/etc/init.d/nfs-kernel-server start

5) Check on a client machine

sudo showmount -e 192.168.1.2

Note – You should specify NFS version 3 when you try to mount the NFS share otherwise it may take a LONG time to mount the shares.

e.g for manually mounting at the shell

sudo mount -v -t nfs 192.168.1.2:/tank/STORAGE /media/ZFS/ -onfsvers=3

e.g for mounting at boot via an /etc/fstab entry

192.168.1.2:/tank/STORAGE /media/ZFS nfs rsize=8191,wsize=8192,noatime,auto,rw,exec,nfsvers=3 0 0

6) Setup SAMBA/SMB shares

zfs set sharesmb=on /tank/STORAGE
zfs set sharesmb=on /tank/IMAGES ...

7) restart samba daemon

[email protected]:~# service samba restart
Stopping Samba daemons: nmbd smbd.
Starting Samba daemons: nmbd smbd.

8) Check on a client

smbclient -L 192.168.1.2
Domain=[WORKGROUP] OS=[Unix] Server=[Samba 3.6.6]

Sharename Type Comment
--------- ---- -------
print$ Disk Printer Drivers
IPC$ IPC IPC Service (proxmox server)
tank_CONTAINERS Disk Comment: /tank/CONTAINERS
tank_STORAGE Disk Comment: /tank/STORAGE
tank_ISO Disk Comment: /tank/ISO
tank_BACKUPS Disk Comment: /tank/BACKUPS
tank_IMAGES Disk Comment: /tank/IMAGES
tank Disk Comment: /tank
Domain=[WORKGROUP] OS=[Unix] Server=[Samba 3.6.6]

Server Comment
--------- -------
PROXMOX proxmox server

Workgroup Master
--------- -------
WORKGROUP PROXMOX
Notes
  • Datasets in a pool all share the same resources in the pool. They will all have access to the same storage capacity and inherit the rules of the parent unless you manually constrain them with quotas and provide explicit settings for a dataset.

Summary

I’m very happy with Proxmox , ZFS and this whole inexpensive setup in general. I can comfortably run numerous virtual machines and serve files directly should I need to. I’m serving files at a constant speed of greater than 100MB a second with a single Gigabit connection. I’d like to see what I could achieve with a higher budget and aggregated 10Gb links.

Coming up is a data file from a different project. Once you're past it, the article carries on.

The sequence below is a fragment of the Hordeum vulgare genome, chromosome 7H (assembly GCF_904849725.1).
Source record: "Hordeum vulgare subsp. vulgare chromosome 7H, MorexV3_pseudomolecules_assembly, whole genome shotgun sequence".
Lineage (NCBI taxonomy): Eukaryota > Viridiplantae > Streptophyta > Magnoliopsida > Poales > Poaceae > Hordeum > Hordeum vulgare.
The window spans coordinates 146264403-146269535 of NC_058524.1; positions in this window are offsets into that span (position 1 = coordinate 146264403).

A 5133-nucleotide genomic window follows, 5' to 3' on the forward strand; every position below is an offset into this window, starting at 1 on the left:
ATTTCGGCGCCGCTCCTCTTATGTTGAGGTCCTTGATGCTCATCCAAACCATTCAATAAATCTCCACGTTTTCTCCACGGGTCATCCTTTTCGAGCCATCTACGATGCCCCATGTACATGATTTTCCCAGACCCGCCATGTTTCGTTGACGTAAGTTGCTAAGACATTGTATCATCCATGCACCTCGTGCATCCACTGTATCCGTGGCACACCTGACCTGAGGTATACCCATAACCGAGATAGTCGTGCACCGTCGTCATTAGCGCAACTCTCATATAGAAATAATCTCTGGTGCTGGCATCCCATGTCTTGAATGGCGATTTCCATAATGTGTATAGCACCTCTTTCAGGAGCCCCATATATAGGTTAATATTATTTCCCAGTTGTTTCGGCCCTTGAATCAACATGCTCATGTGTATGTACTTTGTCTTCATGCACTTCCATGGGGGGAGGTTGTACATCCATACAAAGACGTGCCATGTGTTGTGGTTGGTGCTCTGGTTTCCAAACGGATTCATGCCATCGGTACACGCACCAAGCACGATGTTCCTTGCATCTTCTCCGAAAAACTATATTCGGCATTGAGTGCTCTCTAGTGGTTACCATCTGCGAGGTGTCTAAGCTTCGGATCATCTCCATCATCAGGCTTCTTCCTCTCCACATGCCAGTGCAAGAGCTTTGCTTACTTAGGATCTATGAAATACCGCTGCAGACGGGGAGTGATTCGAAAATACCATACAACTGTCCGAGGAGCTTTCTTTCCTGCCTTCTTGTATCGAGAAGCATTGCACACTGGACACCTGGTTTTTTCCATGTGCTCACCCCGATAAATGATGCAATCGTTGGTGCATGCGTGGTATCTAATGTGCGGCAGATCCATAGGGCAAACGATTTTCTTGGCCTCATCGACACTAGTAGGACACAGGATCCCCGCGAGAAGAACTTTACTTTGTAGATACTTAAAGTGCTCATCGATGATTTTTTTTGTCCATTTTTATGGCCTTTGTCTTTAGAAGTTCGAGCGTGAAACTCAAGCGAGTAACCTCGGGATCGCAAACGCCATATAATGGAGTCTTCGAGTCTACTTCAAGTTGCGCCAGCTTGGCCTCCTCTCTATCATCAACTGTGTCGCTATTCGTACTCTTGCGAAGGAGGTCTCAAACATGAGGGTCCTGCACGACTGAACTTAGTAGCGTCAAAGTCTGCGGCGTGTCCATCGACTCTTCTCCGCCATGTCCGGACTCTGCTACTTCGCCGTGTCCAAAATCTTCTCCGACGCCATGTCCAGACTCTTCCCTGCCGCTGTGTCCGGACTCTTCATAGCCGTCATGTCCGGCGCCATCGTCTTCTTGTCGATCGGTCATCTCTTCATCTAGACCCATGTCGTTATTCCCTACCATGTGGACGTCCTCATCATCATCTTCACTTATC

I strongly suggest that you don’t skimp on ram if you are setting up something like this as ZFS loves a lot of ram and then you have to account for the memory of guest VMs.

Soon I will be bench-marking this setup directly on the server to find out what sort of performance is achieved with lowly SATA drives and the L2ARC and 32GB of ram.

Notes
  • Don’t forget to move SWAP to the appropriate drive. By default I had swap mounted on the slow flash disk. You could create another data-set such as tank/SWAP
    zfs create -V 32G tank/SWAP
    mkswap /dev/zvol/tank/SWAP
    swapon /dev/zvol/tank/SWAP
    free
    
    
    total used free shared buffers cached
    Mem: 32634688 16905980 15728708 0 60260 1985236
    -/+ buffers/cache: 14860484 17774204
    Swap: 33554424 0 33554424
    
  • Don’t forget to also mount temp in the appropriate place. By default I had swap mounted on the slow flash disk. I suggest you use something like tempfs (see below for my example.
    cat /etc/fstab
    
    
    # /dev/pve/root / ext3 errors=remount-ro 0 1
    /dev/pve/data /var/lib/vz ext3 defaults 0 1
    UUID=b5bd555f-bac8-473f-9357-74a79d015bba /boot ext3 defaults 0 1
    /tank/SWAP none swap sw 0 0
    proc /proc proc defaults 0 0
    tmpfs /tmp tmpfs nodev,nosuid 0 0
    
Setting up a File Server and Hypervisor using Proxmox and ZFS
  • miiiR

    Whenever I try to do zfs set sharesmb/sharenfs i get ‘invalid dataset name’ even though it is listed under zfs list. Whatup with that??

    • root42

      I’m having this same issue. Anybody find a workaround?

      • r0b0m1nd

        Remove the leading slash. So it’s “zfs set sharenfs=on tank/mydataset” instead of /tank/mydataset.

  • Dana Goyette

    “Now it’s time to add these mounts to Proxmox. Simply add them using the Proxmox UI. It will look similar to the following.”

    Similar to what? I see no image there.